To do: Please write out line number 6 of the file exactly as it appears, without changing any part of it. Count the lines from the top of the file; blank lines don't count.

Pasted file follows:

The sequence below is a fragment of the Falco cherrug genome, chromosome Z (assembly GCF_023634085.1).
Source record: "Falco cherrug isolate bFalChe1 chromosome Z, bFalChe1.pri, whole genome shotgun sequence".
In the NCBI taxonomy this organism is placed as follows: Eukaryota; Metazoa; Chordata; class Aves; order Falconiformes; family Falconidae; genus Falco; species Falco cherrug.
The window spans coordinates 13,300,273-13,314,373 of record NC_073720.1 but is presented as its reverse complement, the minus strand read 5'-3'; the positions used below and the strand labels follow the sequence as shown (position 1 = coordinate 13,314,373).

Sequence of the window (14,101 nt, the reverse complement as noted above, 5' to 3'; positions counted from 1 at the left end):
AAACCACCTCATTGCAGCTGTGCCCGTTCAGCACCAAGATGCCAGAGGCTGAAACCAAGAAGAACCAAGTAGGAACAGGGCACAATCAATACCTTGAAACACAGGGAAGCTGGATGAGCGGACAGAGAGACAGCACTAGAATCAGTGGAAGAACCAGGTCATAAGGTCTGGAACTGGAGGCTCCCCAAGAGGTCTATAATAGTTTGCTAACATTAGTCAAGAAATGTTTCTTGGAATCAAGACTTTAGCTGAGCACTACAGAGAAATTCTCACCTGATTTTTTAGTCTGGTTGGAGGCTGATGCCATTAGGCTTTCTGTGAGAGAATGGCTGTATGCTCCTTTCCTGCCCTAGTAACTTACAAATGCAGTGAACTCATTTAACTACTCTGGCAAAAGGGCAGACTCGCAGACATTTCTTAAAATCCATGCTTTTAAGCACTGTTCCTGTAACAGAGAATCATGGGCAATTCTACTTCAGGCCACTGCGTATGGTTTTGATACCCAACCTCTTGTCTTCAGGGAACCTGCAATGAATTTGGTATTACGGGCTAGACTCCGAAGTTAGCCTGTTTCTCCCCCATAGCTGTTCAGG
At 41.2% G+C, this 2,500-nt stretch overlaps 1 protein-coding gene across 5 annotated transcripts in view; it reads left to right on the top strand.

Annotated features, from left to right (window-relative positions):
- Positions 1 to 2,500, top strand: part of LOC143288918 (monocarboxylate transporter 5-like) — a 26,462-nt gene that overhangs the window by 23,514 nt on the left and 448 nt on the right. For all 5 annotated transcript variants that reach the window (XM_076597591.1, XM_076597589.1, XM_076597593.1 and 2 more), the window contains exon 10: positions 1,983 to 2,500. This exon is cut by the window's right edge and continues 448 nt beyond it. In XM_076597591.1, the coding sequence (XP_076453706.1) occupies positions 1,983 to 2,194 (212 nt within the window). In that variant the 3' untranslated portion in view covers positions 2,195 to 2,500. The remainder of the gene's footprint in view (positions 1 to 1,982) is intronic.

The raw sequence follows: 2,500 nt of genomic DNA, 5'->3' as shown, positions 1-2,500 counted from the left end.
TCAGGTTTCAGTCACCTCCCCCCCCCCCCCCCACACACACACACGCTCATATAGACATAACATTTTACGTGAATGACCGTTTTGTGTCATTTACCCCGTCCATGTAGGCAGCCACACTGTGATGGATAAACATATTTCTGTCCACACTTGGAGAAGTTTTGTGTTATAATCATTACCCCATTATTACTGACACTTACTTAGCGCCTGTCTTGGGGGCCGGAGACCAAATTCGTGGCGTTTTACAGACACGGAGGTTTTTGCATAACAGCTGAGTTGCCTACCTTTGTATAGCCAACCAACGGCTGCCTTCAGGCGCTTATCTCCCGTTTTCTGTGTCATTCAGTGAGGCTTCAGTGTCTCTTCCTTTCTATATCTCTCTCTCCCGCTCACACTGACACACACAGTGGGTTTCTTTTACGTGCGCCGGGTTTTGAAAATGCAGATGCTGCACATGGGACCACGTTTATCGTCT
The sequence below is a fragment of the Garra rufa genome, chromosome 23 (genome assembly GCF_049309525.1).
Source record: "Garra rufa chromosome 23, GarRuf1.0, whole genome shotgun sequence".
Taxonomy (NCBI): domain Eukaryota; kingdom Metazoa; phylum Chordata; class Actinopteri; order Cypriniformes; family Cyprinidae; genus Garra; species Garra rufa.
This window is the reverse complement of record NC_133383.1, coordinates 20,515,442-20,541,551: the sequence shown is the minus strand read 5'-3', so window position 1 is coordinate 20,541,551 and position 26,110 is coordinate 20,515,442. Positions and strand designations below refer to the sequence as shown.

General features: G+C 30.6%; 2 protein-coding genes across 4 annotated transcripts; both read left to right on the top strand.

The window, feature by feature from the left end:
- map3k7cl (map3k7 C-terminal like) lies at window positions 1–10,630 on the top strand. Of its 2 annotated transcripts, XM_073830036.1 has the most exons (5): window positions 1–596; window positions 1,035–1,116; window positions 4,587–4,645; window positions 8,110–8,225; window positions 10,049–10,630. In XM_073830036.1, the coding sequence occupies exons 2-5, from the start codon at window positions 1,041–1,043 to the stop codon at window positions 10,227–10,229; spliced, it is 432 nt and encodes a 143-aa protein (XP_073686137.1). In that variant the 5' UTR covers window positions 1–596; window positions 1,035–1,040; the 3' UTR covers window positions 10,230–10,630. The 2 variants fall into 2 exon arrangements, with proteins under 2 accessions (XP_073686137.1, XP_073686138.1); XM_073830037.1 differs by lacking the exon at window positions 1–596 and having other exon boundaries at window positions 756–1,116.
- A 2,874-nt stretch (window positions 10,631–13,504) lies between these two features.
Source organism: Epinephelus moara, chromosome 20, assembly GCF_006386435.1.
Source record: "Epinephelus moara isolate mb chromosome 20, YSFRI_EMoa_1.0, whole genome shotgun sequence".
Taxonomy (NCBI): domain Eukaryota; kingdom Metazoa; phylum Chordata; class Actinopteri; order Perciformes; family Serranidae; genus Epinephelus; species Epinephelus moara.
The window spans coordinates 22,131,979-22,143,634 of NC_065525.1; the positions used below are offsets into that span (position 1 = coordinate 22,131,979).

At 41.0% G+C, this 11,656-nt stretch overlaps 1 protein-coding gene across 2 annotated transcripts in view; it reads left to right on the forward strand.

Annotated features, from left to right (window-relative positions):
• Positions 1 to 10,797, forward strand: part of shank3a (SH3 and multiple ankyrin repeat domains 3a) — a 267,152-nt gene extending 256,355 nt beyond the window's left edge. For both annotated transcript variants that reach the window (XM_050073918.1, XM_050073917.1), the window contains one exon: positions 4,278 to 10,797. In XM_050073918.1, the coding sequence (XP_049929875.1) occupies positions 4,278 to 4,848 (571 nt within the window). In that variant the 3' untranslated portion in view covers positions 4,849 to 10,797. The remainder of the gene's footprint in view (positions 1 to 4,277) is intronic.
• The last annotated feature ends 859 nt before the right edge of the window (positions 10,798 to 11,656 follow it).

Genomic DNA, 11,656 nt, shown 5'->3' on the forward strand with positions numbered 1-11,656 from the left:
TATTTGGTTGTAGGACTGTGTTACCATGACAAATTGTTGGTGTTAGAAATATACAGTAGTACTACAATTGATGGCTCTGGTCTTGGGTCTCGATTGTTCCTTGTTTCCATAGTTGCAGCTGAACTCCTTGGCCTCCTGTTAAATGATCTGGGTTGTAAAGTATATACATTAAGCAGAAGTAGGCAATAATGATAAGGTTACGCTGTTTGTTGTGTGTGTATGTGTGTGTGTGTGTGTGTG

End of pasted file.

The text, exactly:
AAACCACCTCATTGCAGCTGTGCCCGTTCAGCACCAAGATGCCAGAGGCTGAAACCAAGAAGAACCAAGTAGGAACAGGGCACAATCAATACCTTGAAACACAGGGAAGCTGGATGAGCGGACAGAGAGACAGCACTAGAATCAGTGGAAGAACCAGGTCATAAGGTCTGGAACTGGAGGCTCCCCAAGAGGTCTATAATAGTTTGCTAACATTAGTCAAGAAATGTTTCTTGGAATCAAGACTTTAGCTGAGCACTACAGAGAAATTCTCACCTGATTTTTTAGTCTGGTTGGAGGCTGATGCCATTAGGCTTTCTGTGAGAGAATGGCTGTATGCTCCTTTCCTGCCCTAGTAACTTACAAATGCAGTGAACTCATTTAACTACTCTGGCAAAAGGGCAGACTCGCAGACATTTCTTAAAATCCATGCTTTTAAGCACTGTTCCTGTAACAGAGAATCATGGGCAATTCTACTTCAGGCCACTGCGTATGGTTTTGATACCCAACCTCTTGTCTTCAGGGAACCTGCAATGAATTTGGTATTACGGGCTAGACTCCGAAGTTAGCCTGTTTCTCCCCCATAGCTGTTCAGG